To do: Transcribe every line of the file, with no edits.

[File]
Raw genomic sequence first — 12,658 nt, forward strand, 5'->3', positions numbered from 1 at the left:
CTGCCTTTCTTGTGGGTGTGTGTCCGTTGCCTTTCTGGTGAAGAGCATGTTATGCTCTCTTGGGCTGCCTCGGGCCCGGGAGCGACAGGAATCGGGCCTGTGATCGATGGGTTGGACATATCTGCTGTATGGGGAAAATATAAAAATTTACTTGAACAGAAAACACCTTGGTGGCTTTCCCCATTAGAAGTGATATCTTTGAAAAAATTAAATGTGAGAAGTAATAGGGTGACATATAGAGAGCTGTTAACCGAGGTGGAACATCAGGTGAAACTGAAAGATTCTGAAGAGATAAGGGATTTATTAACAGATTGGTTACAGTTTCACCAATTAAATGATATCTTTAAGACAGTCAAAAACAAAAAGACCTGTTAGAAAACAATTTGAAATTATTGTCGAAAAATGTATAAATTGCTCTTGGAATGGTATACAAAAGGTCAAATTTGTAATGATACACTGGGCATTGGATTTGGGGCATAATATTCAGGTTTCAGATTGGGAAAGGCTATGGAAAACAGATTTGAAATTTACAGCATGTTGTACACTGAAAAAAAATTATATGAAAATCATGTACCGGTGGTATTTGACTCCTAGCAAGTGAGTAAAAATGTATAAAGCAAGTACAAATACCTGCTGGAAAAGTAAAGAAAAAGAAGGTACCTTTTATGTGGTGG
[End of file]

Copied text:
Raw genomic sequence first — 12,658 nt, forward strand, 5'->3', positions numbered from 1 at the left:
CTGCCTTTCTTGTGGGTGTGTGTCCGTTGCCTTTCTGGTGAAGAGCATGTTATGCTCTCTTGGGCTGCCTCGGGCCCGGGAGCGACAGGAATCGGGCCTGTGATCGATGGGTTGGACATATCTGCTGTATGGGGAAAATATAAAAATTTACTTGAACAGAAAACACCTTGGTGGCTTTCCCCATTAGAAGTGATATCTTTGAAAAAATTAAATGTGAGAAGTAATAGGGTGACATATAGAGAGCTGTTAACCGAGGTGGAACATCAGGTGAAACTGAAAGATTCTGAAGAGATAAGGGATTTATTAACAGATTGGTTACAGTTTCACCAATTAAATGATATCTTTAAGACAGTCAAAAACAAAAAGACCTGTTAGAAAACAATTTGAAATTATTGTCGAAAAATGTATAAATTGCTCTTGGAATGGTATACAAAAGGTCAAATTTGTAATGATACACTGGGCATTGGATTTGGGGCATAATATTCAGGTTTCAGATTGGGAAAGGCTATGGAAAACAGATTTGAAATTTACAGCATGTTGTACACTGAAAAAAAATTATATGAAAATCATGTACCGGTGGTATTTGACTCCTAGCAAGTGAGTAAAAATGTATAAAGCAAGTACAAATACCTGCTGGAAAAGTAAAGAAAAAGAAGGTACCTTTTATGTGGTGG